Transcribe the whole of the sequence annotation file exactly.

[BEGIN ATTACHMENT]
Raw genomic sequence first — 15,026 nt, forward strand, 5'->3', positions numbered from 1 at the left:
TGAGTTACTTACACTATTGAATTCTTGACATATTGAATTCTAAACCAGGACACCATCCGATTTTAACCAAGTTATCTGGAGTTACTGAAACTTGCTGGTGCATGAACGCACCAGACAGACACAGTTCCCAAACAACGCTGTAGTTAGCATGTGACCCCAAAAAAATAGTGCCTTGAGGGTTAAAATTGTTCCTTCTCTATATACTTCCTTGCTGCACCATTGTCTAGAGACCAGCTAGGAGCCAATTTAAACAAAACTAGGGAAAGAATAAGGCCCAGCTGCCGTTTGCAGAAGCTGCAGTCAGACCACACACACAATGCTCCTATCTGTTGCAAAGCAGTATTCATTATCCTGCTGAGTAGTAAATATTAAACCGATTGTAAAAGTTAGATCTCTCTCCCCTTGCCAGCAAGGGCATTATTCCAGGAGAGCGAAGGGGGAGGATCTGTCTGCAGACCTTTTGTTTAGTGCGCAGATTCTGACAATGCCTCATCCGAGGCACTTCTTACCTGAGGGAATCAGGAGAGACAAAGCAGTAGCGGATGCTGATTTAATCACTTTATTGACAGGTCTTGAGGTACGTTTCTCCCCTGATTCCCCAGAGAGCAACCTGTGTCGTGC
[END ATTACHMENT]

Raw genomic sequence first — 15,026 nt, forward strand, 5'->3', positions numbered from 1 at the left:
TGAGTTACTTACACTATTGAATTCTTGACATATTGAATTCTAAACCAGGACACCATCCGATTTTAACCAAGTTATCTGGAGTTACTGAAACTTGCTGGTGCATGAACGCACCAGACAGACACAGTTCCCAAACAACGCTGTAGTTAGCATGTGACCCCAAAAAAATAGTGCCTTGAGGGTTAAAATTGTTCCTTCTCTATATACTTCCTTGCTGCACCATTGTCTAGAGACCAGCTAGGAGCCAATTTAAACAAAACTAGGGAAAGAATAAGGCCCAGCTGCCGTTTGCAGAAGCTGCAGTCAGACCACACACACAATGCTCCTATCTGTTGCAAAGCAGTATTCATTATCCTGCTGAGTAGTAAATATTAAACCGATTGTAAAAGTTAGATCTCTCTCCCCTTGCCAGCAAGGGCATTATTCCAGGAGAGCGAAGGGGGAGGATCTGTCTGCAGACCTTTTGTTTAGTGCGCAGATTCTGACAATGCCTCATCCGAGGCACTTCTTACCTGAGGGAATCAGGAGAGACAAAGCAGTAGCGGATGCTGATTTAATCACTTTATTGACAGGTCTTGAGGTACGTTTCTCCCCTGATTCCCCAGAGAGCAACCTGTGTCGTGC